Voices of the Dust Bowl

Voices of the Dust Bowl

by Sherry Garland, Judith Hierstein
     
 

The 1930s Dust Bowl was the greatest ecological tragedy in the United States. Through a combination of drought and fierce winds, America's Great Plains were left bare. In a series of sixteen narrative profiles, the author brings to life the voices of this time period. The characters who symbolize common residents of the "Great American Desert," include a teacher… See more details below

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Overview

The 1930s Dust Bowl was the greatest ecological tragedy in the United States. Through a combination of drought and fierce winds, America's Great Plains were left bare. In a series of sixteen narrative profiles, the author brings to life the voices of this time period. The characters who symbolize common residents of the "Great American Desert," include a teacher protecting her class from a black roller, a nurse treating patients with dust pneumonia, and a nine-year-old girl who has never seen rain.

Dated entries appear chronologically and depict outlaw Bonnie Parker and photographer Dorthea Lange, among other figures of the era. In the back of the book, a historical note gives a thorough overview of the Dust Bowl's national impact on population growth, healthcare, and the government. A glossary explains terms such as Hooverville and Civilian Conservation Corps. An educational resource, this illustrated history conveys the full effect of this disastrous decade.

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Editorial Reviews

Publishers Weekly
Garland imagines the voices of individuals living in the American Midwest during the Dust Bowl. In 1933 Texas, Bonnie and Clyde travel in a “stolen Ford V-8/ looking for a bank to rob.” Other characters include a nurse at a “makeshift hospital” in 1935 Kansas (“Every day I see mothers tend their dying babies,/ helplessly watching the small bodies struggle for air”) and a mother of nine en route to California, looking for work. There’s an immediacy and quiet desperation in Garland’s first-person unrhymed poems; while Hierstein’s paintings can be rich and evocative, particularly her landscapes, her characters’ expressions are at times lifeless. Additional historical information is densely packed into a two-page afterword. Ages 4–7. (Mar.)
Children's Literature - Ken Marantz and Sylvia Marantz
On each dated, double-page spread, a character tersely tells a personal story of his or her experience on the Great Plains from 1893 to 1940. A Native American mourns the loss of the buffalo and the arrival of homesteaders. By mid-1930 in Oklahoma, a nervous banker locks the doors against the angry farmers wanting the money that he no longer has from their accounts. By the fall of 1930, the Depression has arrived, and a hard-working cotton picker is paid "next to nothing." By 1932, the drought in Southeastern Colorado has withered the crops. Bonnie and Clyde explain why they are cheered; a schoolteacher describes the terrible dust from a storm. We learn of further bad results from a farmer's wife, a nurse, a store clerk, a mother, a hobo, even photographer Dorothea Lange. Conservation helps, but the real happy ending is celebrated by a young girl in 1940, when she soaks up rain "at last." The jacket shows a roiling black cloud and a frightened mother and children, setting the tone of these mini-biographies. Hierstein's watercolors are naturalistic, offering images of characteristic details from Bonnie and Clyde's Tommy gun and Ford to the hobos climbing on a long freight train. These images enhance the text's emotional content while adding historic information. There is also an extensive factual note along with a glossary and bibliography. Reviewer: Ken Marantz and Sylvia Marantz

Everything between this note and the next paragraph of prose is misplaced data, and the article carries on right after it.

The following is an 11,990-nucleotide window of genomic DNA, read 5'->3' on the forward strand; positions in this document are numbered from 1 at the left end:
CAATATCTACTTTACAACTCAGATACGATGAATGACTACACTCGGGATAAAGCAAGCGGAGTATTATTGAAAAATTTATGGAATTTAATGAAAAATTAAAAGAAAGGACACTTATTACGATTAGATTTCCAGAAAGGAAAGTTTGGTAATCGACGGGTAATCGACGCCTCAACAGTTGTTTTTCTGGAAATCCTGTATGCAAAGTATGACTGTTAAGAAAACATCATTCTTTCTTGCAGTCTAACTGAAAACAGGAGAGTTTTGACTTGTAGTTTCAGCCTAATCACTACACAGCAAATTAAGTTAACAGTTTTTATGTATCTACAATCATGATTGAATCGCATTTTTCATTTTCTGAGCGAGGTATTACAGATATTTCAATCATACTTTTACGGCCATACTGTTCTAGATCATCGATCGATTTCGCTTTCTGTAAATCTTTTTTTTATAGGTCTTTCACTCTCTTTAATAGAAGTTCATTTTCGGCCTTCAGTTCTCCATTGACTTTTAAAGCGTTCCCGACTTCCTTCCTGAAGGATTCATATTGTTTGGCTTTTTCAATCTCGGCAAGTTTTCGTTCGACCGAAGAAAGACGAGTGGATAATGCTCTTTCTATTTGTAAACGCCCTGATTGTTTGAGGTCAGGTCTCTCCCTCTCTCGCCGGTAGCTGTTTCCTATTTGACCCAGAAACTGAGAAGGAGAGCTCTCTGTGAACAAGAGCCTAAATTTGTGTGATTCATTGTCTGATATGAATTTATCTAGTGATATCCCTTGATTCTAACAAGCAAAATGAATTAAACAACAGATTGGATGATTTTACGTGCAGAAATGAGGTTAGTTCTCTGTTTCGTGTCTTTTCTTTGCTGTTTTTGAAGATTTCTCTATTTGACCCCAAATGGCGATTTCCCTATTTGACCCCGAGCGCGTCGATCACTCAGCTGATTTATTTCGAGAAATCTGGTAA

School Library Journal
Gr 3–6—In this third volume in Garland's "Voices" series, 16 individuals describe life during the drought and resulting dust storms on the Great Plains that lasted from 1931 until 1940. Watercolor spreads feature a portrait of the "speaker" in his/her own environment on one side and a short narrative in poetic prose on the other. These are labeled with a date and location, e.g., "1919—Western Kansas"; "Mid-1930—Oklahoma"; "1937—Texas Panhandle"-and arranged chronologically. An old warrior remembers the buffalo herds that roamed the prairie of his youth; a "sodbuster" shows off his "fields of waving gold" (wheat); a banker closes up shop after the stock market crash; schoolmarm, farmer's wife, and nurse relate the awful effects of dust storms, especially on the children; a hobo rides the rails looking for work; a U.S. conservation agent teaches FDR's anti-erosion measures to farmers; a nine-year-old sees her first rainstorm in 1940. Bonnie Parker and Dorothea Lange have their say, as well. Hierstein's paintings are artistically pleasing and informative; the sadness and deep concern on most people's faces reflect the somber mood of the time. A two-page historical note is appended to this well-researched introductory piece. Two other informational titles for the same age group are Allison Lassieur's The Dust Bowl: An Interactive History Adventure (Capstone, 2009) and Sue Vander Hook's The Dust Bowl (ABDO, 2009).—Susan Scheps, Shaker Heights Public Library, OH

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Product Details

ISBN-13:
9781589809642
Publisher:
Pelican Publishing Company, Incorporated
Publication date:
03/01/2012
Series:
Voices of History Series
Pages:
40
Sales rank:
733,422
Product dimensions:
10.60(w) x 9.60(h) x 0.50(d)
Age Range:
8 - 12 Years

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